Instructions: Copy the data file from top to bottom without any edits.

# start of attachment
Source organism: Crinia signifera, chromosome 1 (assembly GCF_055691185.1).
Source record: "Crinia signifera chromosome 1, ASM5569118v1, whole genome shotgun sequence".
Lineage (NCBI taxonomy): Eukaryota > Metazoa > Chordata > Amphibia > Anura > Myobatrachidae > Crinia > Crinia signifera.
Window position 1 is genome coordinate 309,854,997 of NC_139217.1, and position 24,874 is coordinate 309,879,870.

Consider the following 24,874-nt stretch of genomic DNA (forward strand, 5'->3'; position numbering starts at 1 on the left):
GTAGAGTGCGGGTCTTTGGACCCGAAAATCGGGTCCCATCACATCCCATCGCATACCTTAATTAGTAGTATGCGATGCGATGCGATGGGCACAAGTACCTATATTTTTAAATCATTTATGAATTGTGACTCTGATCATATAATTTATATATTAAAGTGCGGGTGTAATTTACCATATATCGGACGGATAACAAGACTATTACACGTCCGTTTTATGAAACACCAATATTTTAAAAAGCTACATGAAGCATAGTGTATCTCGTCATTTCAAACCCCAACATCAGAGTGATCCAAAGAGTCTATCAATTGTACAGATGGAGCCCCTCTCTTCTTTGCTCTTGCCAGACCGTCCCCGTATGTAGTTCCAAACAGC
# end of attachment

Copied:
Source organism: Crinia signifera, chromosome 1 (assembly GCF_055691185.1).
Source record: "Crinia signifera chromosome 1, ASM5569118v1, whole genome shotgun sequence".
Lineage (NCBI taxonomy): Eukaryota > Metazoa > Chordata > Amphibia > Anura > Myobatrachidae > Crinia > Crinia signifera.
Window position 1 is genome coordinate 309,854,997 of NC_139217.1, and position 24,874 is coordinate 309,879,870.

Consider the following 24,874-nt stretch of genomic DNA (forward strand, 5'->3'; position numbering starts at 1 on the left):
GTAGAGTGCGGGTCTTTGGACCCGAAAATCGGGTCCCATCACATCCCATCGCATACCTTAATTAGTAGTATGCGATGCGATGCGATGGGCACAAGTACCTATATTTTTAAATCATTTATGAATTGTGACTCTGATCATATAATTTATATATTAAAGTGCGGGTGTAATTTACCATATATCGGACGGATAACAAGACTATTACACGTCCGTTTTATGAAACACCAATATTTTAAAAAGCTACATGAAGCATAGTGTATCTCGTCATTTCAAACCCCAACATCAGAGTGATCCAAAGAGTCTATCAATTGTACAGATGGAGCCCCTCTCTTCTTTGCTCTTGCCAGACCGTCCCCGTATGTAGTTCCAAACAGC